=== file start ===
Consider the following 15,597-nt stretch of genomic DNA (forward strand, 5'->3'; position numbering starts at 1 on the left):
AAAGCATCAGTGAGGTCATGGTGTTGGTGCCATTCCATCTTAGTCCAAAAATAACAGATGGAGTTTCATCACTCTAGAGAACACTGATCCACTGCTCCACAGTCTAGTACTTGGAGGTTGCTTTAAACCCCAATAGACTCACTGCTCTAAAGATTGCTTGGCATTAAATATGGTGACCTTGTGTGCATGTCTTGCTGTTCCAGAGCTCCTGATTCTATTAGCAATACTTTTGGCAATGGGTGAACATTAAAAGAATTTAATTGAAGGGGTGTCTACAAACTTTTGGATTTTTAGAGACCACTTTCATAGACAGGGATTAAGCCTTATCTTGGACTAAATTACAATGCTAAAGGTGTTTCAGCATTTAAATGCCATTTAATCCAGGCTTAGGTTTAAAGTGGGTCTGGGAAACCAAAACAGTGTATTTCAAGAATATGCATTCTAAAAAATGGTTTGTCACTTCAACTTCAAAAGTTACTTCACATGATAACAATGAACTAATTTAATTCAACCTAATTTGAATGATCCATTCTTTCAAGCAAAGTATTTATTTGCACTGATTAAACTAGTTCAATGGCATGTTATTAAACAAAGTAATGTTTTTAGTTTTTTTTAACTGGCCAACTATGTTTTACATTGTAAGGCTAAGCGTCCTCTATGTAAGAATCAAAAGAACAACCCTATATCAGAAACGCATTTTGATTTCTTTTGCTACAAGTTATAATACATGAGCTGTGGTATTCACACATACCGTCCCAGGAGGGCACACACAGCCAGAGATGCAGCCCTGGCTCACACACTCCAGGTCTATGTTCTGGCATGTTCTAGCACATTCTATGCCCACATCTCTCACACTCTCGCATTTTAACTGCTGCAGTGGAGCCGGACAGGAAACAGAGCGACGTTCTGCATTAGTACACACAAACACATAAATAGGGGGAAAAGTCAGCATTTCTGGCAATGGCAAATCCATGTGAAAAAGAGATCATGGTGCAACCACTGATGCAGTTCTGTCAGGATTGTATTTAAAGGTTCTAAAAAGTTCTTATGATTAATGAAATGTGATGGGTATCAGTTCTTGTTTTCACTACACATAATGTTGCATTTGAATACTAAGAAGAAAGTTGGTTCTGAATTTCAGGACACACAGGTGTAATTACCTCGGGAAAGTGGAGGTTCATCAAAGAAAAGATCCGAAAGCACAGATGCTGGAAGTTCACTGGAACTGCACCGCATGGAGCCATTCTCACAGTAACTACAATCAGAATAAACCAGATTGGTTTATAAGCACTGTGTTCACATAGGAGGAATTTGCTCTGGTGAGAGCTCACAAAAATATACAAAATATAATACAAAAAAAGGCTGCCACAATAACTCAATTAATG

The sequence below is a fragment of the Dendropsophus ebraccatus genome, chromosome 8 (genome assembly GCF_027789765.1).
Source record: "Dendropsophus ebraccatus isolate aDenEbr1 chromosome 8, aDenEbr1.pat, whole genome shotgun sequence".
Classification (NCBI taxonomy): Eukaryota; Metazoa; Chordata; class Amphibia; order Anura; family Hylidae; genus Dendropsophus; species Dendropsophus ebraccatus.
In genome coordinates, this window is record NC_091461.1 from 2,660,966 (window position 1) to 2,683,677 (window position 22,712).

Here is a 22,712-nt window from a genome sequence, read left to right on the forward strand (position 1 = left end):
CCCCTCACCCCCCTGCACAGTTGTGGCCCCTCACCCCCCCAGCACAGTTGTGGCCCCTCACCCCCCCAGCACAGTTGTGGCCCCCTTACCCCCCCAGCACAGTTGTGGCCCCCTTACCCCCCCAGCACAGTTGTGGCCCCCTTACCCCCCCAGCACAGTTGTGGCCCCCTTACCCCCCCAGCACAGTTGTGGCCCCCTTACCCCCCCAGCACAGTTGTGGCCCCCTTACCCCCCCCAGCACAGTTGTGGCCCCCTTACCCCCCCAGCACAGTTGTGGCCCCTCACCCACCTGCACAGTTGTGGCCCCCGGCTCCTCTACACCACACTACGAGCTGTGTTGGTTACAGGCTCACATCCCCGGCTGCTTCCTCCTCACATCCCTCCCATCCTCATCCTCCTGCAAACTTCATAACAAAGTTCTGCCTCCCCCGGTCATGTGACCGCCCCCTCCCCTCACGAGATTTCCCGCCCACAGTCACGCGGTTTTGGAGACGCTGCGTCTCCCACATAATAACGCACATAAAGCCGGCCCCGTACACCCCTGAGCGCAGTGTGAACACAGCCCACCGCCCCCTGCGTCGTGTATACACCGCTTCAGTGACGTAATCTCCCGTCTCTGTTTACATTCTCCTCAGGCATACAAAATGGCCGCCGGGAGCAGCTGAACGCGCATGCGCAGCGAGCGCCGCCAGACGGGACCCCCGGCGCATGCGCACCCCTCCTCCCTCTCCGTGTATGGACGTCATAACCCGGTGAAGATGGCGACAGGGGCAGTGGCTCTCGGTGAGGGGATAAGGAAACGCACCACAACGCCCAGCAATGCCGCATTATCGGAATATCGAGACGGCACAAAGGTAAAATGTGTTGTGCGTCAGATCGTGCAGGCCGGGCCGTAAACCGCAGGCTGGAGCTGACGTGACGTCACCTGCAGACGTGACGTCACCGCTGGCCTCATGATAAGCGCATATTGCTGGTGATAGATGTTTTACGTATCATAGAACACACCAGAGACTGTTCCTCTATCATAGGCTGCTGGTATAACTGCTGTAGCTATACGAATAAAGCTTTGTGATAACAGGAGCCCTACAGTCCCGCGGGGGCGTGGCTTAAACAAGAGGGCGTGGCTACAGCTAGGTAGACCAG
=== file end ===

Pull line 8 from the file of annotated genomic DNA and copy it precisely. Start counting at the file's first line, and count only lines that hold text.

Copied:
CCCCTCACCCCCCTGCACAGTTGTGGCCCCTCACCCCCCCAGCACAGTTGTGGCCCCTCACCCCCCCAGCACAGTTGTGGCCCCCTTACCCCCCCAGCACAGTTGTGGCCCCCTTACCCCCCCAGCACAGTTGTGGCCCCCTTACCCCCCCAGCACAGTTGTGGCCCCCTTACCCCCCCAGCACAGTTGTGGCCCCCTTACCCCCCCAGCACAGTTGTGGCCCCCTTACCCCCCCCAGCACAGTTGTGGCCCCCTTACCCCCCCAGCACAGTTGTGGCCCCTCACCCACCTGCACAGTTGTGGCCCCCGGCTCCTCTACACCACACTACGAGCTGTGTTGGTTACAGGCTCACATCCCCGGCTGCTTCCTCCTCACATCCCTCCCATCCTCATCCTCCTGCAAACTTCATAACAAAGTTCTGCCTCCCCCGGTCATGTGACCGCCCCCTCCCCTCACGAGATTTCCCGCCCACAGTCACGCGGTTTTGGAGACGCTGCGTCTCCCACATAATAACGCACATAAAGCCGGCCCCGTACACCCCTGAGCGCAGTGTGAACACAGCCCACCGCCCCCTGCGTCGTGTATACACCGCTTCAGTGACGTAATCTCCCGTCTCTGTTTACATTCTCCTCAGGCATACAAAATGGCCGCCGGGAGCAGCTGAACGCGCATGCGCAGCGAGCGCCGCCAGACGGGACCCCCGGCGCATGCGCACCCCTCCTCCCTCTCCGTGTATGGACGTCATAACCCGGTGAAGATGGCGACAGGGGCAGTGGCTCTCGGTGAGGGGATAAGGAAACGCACCACAACGCCCAGCAATGCCGCATTATCGGAATATCGAGACGGCACAAAGGTAAAATGTGTTGTGCGTCAGATCGTGCAGGCCGGGCCGTAAACCGCAGGCTGGAGCTGACGTGACGTCACCTGCAGACGTGACGTCACCGCTGGCCTCATGATAAGCGCATATTGCTGGTGATAGATGTTTTACGTATCATAGAACACACCAGAGACTGTTCCTCTATCATAGGCTGCTGGTATAACTGCTGTAGCTATACGAATAAAGCTTTGTGATAACAGGAGCCCTACAGTCCCGCGGGGGCGTGGCTTAAACAAGAGGGCGTGGCTACAGCTAGGTAGACCAG